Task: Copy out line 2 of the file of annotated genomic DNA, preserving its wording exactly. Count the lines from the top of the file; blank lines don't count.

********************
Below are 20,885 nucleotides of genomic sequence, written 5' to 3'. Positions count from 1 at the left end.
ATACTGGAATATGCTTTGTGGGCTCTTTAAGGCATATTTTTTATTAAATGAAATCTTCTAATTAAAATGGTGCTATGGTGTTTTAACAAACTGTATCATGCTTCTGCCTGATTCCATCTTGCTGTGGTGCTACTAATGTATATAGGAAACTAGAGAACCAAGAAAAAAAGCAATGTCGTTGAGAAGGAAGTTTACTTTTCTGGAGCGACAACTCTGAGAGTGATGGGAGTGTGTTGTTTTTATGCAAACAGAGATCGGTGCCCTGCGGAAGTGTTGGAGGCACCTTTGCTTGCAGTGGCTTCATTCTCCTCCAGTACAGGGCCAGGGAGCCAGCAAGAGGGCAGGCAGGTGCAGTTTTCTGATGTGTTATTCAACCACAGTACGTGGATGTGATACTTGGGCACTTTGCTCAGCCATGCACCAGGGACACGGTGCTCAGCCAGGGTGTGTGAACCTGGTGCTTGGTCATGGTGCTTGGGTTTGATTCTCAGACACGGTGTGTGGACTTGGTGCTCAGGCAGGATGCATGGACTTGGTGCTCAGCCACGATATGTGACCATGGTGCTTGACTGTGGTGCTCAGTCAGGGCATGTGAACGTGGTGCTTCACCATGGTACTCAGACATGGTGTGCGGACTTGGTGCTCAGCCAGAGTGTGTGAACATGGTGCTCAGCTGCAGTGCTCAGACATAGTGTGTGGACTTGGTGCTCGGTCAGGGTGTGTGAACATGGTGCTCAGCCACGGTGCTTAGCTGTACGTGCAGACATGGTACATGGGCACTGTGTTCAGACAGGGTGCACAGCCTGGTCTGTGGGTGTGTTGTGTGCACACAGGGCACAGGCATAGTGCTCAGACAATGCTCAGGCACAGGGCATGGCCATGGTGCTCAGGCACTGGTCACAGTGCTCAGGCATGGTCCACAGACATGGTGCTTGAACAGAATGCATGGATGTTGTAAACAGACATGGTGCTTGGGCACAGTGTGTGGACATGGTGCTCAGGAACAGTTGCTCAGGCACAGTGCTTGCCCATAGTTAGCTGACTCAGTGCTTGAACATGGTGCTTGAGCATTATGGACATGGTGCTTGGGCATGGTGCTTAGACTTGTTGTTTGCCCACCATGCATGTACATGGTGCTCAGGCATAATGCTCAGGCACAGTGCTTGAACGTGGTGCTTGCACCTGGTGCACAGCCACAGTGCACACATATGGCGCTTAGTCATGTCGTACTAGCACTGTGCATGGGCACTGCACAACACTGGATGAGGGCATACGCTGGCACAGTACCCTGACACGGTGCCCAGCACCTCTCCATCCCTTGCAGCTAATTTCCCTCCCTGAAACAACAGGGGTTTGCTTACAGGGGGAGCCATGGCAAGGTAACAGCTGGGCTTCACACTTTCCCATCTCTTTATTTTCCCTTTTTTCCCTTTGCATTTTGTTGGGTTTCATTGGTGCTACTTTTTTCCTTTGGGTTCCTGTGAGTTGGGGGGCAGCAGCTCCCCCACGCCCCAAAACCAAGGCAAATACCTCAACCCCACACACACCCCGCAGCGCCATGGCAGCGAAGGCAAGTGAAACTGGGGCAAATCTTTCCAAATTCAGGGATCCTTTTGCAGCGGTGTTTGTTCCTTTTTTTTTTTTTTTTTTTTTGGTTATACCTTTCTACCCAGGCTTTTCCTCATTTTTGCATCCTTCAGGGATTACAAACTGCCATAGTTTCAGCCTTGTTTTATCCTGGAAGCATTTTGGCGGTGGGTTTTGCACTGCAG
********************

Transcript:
ATACTGGAATATGCTTTGTGGGCTCTTTAAGGCATATTTTTTATTAAATGAAATCTTCTAATTAAAATGGTGCTATGGTGTTTTAACAAACTGTATCATGCTTCTGCCTGATTCCATCTTGCTGTGGTGCTACTAATGTATATAGGAAACTAGAGAACCAAGAAAAAAAGCAATGTCGTTGAGAAGGAAGTTTACTTTTCTGGAGCGACAACTCTGAGAGTGATGGGAGTGTGTTGTTTTTATGCAAACAGAGATCGGTGCCCTGCGGAAGTGTTGGAGGCACCTTTGCTTGCAGTGGCTTCATTCTCCTCCAGTACAGGGCCAGGGAGCCAGCAAGAGGGCAGGCAGGTGCAGTTTTCTGATGTGTTATTCAACCACAGTACGTGGATGTGATACTTGGGCACTTTGCTCAGCCATGCACCAGGGACACGGTGCTCAGCCAGGGTGTGTGAACCTGGTGCTTGGTCATGGTGCTTGGGTTTGATTCTCAGACACGGTGTGTGGACTTGGTGCTCAGGCAGGATGCATGGACTTGGTGCTCAGCCACGATATGTGACCATGGTGCTTGACTGTGGTGCTCAGTCAGGGCATGTGAACGTGGTGCTTCACCATGGTACTCAGACATGGTGTGCGGACTTGGTGCTCAGCCAGAGTGTGTGAACATGGTGCTCAGCTGCAGTGCTCAGACATAGTGTGTGGACTTGGTGCTCGGTCAGGGTGTGTGAACATGGTGCTCAGCCACGGTGCTTAGCTGTACGTGCAGACATGGTACATGGGCACTGTGTTCAGACAGGGTGCACAGCCTGGTCTGTGGGTGTGTTGTGTGCACACAGGGCACAGGCATAGTGCTCAGACAATGCTCAGGCACAGGGCATGGCCATGGTGCTCAGGCACTGGTCACAGTGCTCAGGCATGGTCCACAGACATGGTGCTTGAACAGAATGCATGGATGTTGTAAACAGACATGGTGCTTGGGCACAGTGTGTGGACATGGTGCTCAGGAACAGTTGCTCAGGCACAGTGCTTGCCCATAGTTAGCTGACTCAGTGCTTGAACATGGTGCTTGAGCATTATGGACATGGTGCTTGGGCATGGTGCTTAGACTTGTTGTTTGCCCACCATGCATGTACATGGTGCTCAGGCATAATGCTCAGGCACAGTGCTTGAACGTGGTGCTTGCACCTGGTGCACAGCCACAGTGCACACATATGGCGCTTAGTCATGTCGTACTAGCACTGTGCATGGGCACTGCACAACACTGGATGAGGGCATACGCTGGCACAGTACCCTGACACGGTGCCCAGCACCTCTCCATCCCTTGCAGCTAATTTCCCTCCCTGAAACAACAGGGGTTTGCTTACAGGGGGAGCCATGGCAAGGTAACAGCTGGGCTTCACACTTTCCCATCTCTTTATTTTCCCTTTTTTCCCTTTGCATTTTGTTGGGTTTCATTGGTGCTACTTTTTTCCTTTGGGTTCCTGTGAGTTGGGGGGCAGCAGCTCCCCCACGCCCCAAAACCAAGGCAAATACCTCAACCCCACACACACCCCGCAGCGCCATGGCAGCGAAGGCAAGTGAAACTGGGGCAAATCTTTCCAAATTCAGGGATCCTTTTGCAGCGGTGTTTGTTCCTTTTTTTTTTTTTTTTTTTTTGGTTATACCTTTCTACCCAGGCTTTTCCTCATTTTTGCATCCTTCAGGGATTACAAACTGCCATAGTTTCAGCCTTGTTTTATCCTGGAAGCATTTTGGCGGTGGGTTTTGCACTGCAG